Mathematics works. That much is obvious to anybody - mathematics is essentially the language of much of science, and is seemingly unendingly applicable to the real world. The problem is that it is not at all obvious why this should actually be the case. Philosophers have struggled with this question since Pythagoras, all to no avail. It is entirely all too common for mathematicians to embark on a purely theoretical exploration of the truly abstract and abstruse as a mental game, only to have, decades or centuries later, their work prove stunningly applicable to some very real world problem. The mathematics that laid the foundations for General Relativity began with mathematicians wondering, purely hypothetically, what would happen if they ignored Euclid's fifth postulate; much of the work of G.H. Hardy, who famously claimed no discovery of his would ever make a practical difference in the world, has found considerable application in cryptology. To explain its effectiveness it seems we need first to explain what mathematics actually is.

If mathematics is simply the abstraction of our intuitions about the physical world, then why is it so universal? Surely each mathematician would then develop a personal mathematics from their own intuitions and claims of mathematical objectivity would become muddied. Equally one can ask why it is that a rejection of spatial intuition, on purely logical grounds, such as that Euclid's fifth postulate, should lead to mathematics that is surprisingly more applicable rather than less.

Can it then be argued that mathematics is simply logic? This would explain, to some degree, its applicability: mathematics would simply be the expression of fundamental eternal universal truths. Unfortunately, despite truly heroic efforts by some of histories greatest mathematicians and logicians (Frege in "Foundations of Arithmetic" Russell and Whitehead in "Principia Mathematica") the reduction of mathematics to pure logic failed. While Russell and Whitehead managed to construct a remarkable edifice out of pure logic, introducing along the way many new concepts such as Type theory which is now of great importance in computer science, they fell short of building mathematics as we know it: their system was too weak and required extra axioms (the axiom of infinity and the axiom of reducibility) which cannot reasonably be called purely logical principles.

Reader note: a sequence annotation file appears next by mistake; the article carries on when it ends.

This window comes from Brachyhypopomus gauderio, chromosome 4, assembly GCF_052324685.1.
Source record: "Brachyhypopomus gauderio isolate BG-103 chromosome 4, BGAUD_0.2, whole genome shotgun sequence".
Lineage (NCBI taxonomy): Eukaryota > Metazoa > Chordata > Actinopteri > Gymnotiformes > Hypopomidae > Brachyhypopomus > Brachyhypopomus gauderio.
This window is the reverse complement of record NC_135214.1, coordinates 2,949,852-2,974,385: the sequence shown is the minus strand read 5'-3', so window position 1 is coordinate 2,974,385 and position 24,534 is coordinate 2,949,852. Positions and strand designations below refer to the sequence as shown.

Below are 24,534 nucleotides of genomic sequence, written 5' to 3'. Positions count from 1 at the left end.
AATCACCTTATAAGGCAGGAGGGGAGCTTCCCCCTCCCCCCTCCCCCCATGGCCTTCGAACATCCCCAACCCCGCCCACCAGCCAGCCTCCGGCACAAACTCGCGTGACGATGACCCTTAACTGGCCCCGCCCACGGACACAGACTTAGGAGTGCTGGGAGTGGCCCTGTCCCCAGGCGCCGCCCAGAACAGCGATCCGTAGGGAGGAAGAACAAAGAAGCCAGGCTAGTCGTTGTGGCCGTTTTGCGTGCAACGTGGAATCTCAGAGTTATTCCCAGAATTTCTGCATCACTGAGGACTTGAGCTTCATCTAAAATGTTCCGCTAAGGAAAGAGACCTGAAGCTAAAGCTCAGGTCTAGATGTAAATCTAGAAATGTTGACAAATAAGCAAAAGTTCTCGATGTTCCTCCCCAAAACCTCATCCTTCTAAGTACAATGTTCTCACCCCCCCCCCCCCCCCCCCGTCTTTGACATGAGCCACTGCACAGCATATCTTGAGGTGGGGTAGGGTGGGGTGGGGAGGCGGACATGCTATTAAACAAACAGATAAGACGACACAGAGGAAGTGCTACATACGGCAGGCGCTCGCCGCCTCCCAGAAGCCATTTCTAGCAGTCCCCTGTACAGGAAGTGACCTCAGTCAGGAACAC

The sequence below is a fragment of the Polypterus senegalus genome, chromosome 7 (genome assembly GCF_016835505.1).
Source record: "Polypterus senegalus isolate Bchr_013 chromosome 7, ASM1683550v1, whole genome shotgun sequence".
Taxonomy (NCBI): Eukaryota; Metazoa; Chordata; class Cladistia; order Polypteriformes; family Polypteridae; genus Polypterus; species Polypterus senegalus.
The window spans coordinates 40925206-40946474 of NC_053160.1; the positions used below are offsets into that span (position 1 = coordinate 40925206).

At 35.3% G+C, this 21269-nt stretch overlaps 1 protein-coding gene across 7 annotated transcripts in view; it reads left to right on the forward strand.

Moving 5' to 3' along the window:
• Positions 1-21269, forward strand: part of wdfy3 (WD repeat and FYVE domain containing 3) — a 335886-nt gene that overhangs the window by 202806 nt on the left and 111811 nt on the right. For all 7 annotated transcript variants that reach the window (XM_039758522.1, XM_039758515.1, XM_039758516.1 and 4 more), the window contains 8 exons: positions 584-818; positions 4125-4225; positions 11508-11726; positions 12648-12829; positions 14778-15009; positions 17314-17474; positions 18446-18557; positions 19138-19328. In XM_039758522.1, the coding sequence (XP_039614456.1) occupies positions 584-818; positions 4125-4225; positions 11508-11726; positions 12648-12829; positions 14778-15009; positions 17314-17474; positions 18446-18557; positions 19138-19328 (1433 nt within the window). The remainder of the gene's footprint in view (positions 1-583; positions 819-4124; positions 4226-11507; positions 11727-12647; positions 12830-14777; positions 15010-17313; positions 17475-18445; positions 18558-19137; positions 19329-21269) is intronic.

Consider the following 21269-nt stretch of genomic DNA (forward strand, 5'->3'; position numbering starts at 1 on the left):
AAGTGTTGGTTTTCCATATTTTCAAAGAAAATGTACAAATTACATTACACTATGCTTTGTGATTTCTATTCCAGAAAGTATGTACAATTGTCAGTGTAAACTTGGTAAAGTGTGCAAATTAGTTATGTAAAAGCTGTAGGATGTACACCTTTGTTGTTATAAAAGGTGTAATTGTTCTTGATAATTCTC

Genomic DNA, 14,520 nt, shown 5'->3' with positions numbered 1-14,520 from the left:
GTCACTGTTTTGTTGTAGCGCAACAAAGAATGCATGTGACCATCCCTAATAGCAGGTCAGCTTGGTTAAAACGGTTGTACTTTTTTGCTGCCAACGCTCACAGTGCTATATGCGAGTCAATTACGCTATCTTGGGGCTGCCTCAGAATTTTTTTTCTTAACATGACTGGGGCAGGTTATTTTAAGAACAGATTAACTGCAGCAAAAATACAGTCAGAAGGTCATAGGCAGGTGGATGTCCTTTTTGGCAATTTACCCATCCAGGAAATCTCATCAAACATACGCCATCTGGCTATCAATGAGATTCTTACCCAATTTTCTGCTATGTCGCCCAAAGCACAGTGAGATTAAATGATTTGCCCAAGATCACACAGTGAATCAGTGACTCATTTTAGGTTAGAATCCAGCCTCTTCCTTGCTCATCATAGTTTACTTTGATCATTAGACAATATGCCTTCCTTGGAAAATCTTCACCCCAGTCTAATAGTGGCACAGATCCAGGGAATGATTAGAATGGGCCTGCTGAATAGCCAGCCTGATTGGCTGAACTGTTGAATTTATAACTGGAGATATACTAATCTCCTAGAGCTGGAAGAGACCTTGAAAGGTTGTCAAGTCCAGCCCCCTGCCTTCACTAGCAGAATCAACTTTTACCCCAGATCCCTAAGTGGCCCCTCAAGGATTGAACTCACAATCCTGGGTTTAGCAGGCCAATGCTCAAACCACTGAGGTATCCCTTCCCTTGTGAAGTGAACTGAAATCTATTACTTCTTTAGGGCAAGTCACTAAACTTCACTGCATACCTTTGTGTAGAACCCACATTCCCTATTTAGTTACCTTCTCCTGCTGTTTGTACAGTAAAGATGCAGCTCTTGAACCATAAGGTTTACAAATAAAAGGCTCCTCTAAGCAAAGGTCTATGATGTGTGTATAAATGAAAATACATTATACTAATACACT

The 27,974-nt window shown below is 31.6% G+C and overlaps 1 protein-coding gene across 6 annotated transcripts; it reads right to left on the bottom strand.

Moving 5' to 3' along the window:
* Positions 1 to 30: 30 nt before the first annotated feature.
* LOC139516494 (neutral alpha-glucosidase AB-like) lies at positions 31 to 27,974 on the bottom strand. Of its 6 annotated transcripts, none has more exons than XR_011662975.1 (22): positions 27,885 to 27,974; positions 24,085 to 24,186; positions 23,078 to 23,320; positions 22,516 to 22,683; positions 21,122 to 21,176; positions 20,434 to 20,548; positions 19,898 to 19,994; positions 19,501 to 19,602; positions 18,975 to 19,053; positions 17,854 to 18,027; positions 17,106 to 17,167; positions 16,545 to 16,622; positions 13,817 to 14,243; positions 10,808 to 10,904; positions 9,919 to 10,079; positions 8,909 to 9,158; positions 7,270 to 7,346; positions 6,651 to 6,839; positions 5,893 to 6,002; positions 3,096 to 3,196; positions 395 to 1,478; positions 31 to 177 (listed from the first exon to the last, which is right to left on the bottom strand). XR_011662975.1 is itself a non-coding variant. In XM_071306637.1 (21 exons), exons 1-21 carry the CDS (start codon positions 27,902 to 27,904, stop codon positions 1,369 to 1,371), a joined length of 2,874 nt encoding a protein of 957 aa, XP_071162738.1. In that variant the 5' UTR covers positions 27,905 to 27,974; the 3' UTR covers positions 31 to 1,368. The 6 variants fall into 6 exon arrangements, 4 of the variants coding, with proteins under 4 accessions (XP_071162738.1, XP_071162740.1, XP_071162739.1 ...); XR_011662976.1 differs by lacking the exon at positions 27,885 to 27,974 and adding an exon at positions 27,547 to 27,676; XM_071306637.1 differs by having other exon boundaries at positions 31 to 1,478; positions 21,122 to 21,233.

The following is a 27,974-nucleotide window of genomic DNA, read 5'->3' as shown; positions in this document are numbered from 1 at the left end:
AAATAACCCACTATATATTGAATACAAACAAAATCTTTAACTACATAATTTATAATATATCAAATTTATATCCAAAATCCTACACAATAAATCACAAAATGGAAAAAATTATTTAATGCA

Can we not, then, define our base set of rules and proceed by logic from there? This was the approach to, and explanation of, mathematics favoured by Hilbert and his formalist school. While this approach did much to shore up the shaky foundations of pure mathematics before running afoul of Gödel's Incompleteness Theorems, it simply sidesteps our initial question. Mathematics, in this line of thought, becomes reduced to a game played with symbols on paper and an arbitrary set of rules (we ask only for consistency). Why should such an arbitrary game apply to reality? That is not at all clear.

The debate as to what mathematics actually is continues, mostly in philosophic circles - No school of thought has yet given a satisfactory answer. Personally I lean towards a more recent view that mathematics is about structure and can be grounded best in a structure oriented language such as that of Category Theory. However, Category Theory does not yet provide a sufficiently rigorous foundation to make that claim truly defensible. Only time will tell. Thus we began wondering what there is in mathematics that we don't know, and conclude realising that we don't even know what mathematics is.

Further Reading:

A First Course in Abstract Algebra by John Fraleigh provides a gentle introduction to elegant intricacies of Group Theory.

Conceptual Mathematics by William Lawvere and Stephen Schanuel is a very accessible (high school level) introduction to Category Theory.

Gauge Fields, Knots, and Gravity by John Baez and Javier Muniain is a (relatively) accessible book discussing the links between pure mathematics and physics in General Relativity and Quantum Field Theory.